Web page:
Audition is perhaps the best known Miike film and what I believe is the most well done. This adaptation of the Ryu Murakami novel follows the relationship of Shigeharu Aoyama and Asami Yamazaki. Aoyama is convinced by his son to start dating again years after becoming widowed. He stages a series of fake auditions with his producer friend, Yasuhisa Yoshikawa instantly falling for Asami. The innocence and naïveté of the young ballerina become suspect as the strange circumstances of her past and present are revealed. Asami’s list of references she submitted for the audition is a missing persons list. Eventually, we see a severely mutilated man crawl from a burlap sack in Asami’s apartment, naked and filthy, to lap up a bowl full of Eihi Shiina’s—the actress who plays Asami— actual vomit. The film concludes with a long, drawn-out torture scene involving acupuncture needles and amputation followed by several transitions that leave the audience questioning what’s real.
The film is beautiful and well acted. It’s creepy and unsettling. The final scene is brutal. The buildup to it is slow and leaves the audience with a feeling of unease. The entire time we know something is not quite right with Asami and what exactly that is is revealed in a slow peeling of layers. Audition is horror. Audition is shock.
Fear gets a bad wrap. It’s an emotion intended to protect us from danger. However, in our modern world where survival is virtually guaranteed, it’s often transposed onto various anxieties. Whether we fear financial loss or social embarrassment, the reaction is hyperbolic. Personally, I’m desensitized. I’m not scared or disgusted by things that happen on screen. Nothing could ever be as horrific or nauseating as what I might see on the nightly news, or hear from people retelling personal accounts of what they’ve suffered. Most people I know have suffered things every bit as horrid as the things depicted in so-called “extreme” cinema.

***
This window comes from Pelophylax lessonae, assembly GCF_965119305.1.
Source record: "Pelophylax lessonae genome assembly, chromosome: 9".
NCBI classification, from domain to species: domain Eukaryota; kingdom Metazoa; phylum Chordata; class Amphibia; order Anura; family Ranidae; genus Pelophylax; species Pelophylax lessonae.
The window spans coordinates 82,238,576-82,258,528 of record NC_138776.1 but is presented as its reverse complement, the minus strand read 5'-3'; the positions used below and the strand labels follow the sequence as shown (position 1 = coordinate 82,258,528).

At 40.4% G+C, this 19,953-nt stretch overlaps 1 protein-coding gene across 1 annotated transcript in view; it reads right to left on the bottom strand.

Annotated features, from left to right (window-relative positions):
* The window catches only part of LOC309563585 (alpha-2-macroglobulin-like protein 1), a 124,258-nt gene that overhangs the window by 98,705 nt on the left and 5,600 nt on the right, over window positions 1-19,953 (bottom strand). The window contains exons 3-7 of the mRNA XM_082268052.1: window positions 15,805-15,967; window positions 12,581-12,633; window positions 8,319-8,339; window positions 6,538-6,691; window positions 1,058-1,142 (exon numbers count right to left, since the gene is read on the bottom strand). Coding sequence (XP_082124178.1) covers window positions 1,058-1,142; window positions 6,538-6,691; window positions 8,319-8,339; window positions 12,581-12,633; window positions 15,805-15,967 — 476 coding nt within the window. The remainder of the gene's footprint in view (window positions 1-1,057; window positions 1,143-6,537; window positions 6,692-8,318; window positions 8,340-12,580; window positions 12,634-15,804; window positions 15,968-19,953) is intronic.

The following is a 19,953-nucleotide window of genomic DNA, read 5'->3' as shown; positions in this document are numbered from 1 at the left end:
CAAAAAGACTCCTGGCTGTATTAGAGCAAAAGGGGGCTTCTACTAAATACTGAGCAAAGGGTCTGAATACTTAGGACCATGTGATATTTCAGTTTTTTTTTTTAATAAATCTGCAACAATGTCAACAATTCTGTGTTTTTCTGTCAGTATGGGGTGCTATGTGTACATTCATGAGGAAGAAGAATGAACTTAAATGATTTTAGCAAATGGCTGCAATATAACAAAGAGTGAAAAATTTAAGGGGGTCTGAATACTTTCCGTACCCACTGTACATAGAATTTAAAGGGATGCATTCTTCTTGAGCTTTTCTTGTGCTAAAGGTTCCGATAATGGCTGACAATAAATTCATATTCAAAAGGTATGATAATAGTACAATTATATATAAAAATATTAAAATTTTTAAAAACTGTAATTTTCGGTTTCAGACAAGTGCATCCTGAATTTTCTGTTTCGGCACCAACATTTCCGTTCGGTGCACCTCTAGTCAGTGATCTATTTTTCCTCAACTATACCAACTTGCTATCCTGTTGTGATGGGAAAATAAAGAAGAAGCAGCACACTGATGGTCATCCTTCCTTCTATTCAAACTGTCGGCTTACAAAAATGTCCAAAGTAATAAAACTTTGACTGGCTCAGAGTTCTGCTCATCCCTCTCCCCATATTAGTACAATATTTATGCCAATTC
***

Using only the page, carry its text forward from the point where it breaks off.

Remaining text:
While researching for this article I found that shock and disgust are categorized as part of horror, and that the definitions of horrific, horrible, and horrid are nearly synonymous. The idea of revulsion is fear turned towards the small, I believe. Disease and spiders are things we respond to with disgust. Things that might make us sick, we find gross, and the response is nausea because vomiting can protect us from poisoning. And what of rape? The response to it is more toward shock, disgust, and outrage than simply fear. Combining elements of violation and violence with the possibility of transmitting disease and causing unwanted pregnancy, while also perverting something that’s consensually pleasurable into something vile.
Shock cinema is technically a subgenre of horror, but there is a wealth of it that doesn’t fit comfortably under the larger umbrella of proper horror, and you’ll find such films categorized as “thriller” or “crime.” I can’t state definitively that these outlier films are not horror. But one thing that’s for sure is that the general public thinks they are, and that these unusual, untamed, and unconventionally shocking films are all there is to horror. And that I can’t stand.
The genre itself is difficult to define because audience response is how we categorize films. While fantasy and science fiction are defined largely by content itself, horror is defined by whether something scares you, or makes you sick. The upside is that it’s open to a wide variety of approaches.
From the grotesque and disturbing, to the subdued and unsettling, a lot of things fit under the horror umbrella, and hopefully audiences can see past the blood rain that drips from its edges to the dark, barely-perceptible, figure that grips its handle.